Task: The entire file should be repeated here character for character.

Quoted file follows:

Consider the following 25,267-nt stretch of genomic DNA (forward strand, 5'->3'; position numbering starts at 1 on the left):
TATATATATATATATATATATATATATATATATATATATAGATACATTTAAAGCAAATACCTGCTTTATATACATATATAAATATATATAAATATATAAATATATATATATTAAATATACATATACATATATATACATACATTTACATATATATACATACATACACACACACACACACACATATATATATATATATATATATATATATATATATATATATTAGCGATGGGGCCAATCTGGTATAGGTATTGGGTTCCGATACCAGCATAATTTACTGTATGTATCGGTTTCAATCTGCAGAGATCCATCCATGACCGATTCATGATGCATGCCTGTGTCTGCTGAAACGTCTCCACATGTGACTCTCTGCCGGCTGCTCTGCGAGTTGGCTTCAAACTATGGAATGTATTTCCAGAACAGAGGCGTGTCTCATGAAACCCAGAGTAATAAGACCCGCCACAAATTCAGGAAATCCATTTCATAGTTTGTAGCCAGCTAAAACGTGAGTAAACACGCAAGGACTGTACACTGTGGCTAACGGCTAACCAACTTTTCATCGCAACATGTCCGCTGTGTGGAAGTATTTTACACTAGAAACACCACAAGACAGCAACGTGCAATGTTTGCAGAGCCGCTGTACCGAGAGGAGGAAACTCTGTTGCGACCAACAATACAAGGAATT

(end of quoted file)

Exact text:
Consider the following 25,267-nt stretch of genomic DNA (forward strand, 5'->3'; position numbering starts at 1 on the left):
TATATATATATATATATATATATATATATATATATATATAGATACATTTAAAGCAAATACCTGCTTTATATACATATATAAATATATATAAATATATAAATATATATATATTAAATATACATATACATATATATACATACATTTACATATATATACATACATACACACACACACACACACATATATATATATATATATATATATATATATATATATATATTAGCGATGGGGCCAATCTGGTATAGGTATTGGGTTCCGATACCAGCATAATTTACTGTATGTATCGGTTTCAATCTGCAGAGATCCATCCATGACCGATTCATGATGCATGCCTGTGTCTGCTGAAACGTCTCCACATGTGACTCTCTGCCGGCTGCTCTGCGAGTTGGCTTCAAACTATGGAATGTATTTCCAGAACAGAGGCGTGTCTCATGAAACCCAGAGTAATAAGACCCGCCACAAATTCAGGAAATCCATTTCATAGTTTGTAGCCAGCTAAAACGTGAGTAAACACGCAAGGACTGTACACTGTGGCTAACGGCTAACCAACTTTTCATCGCAACATGTCCGCTGTGTGGAAGTATTTTACACTAGAAACACCACAAGACAGCAACGTGCAATGTTTGCAGAGCCGCTGTACCGAGAGGAGGAAACTCTGTTGCGACCAACAATACAAGGAATT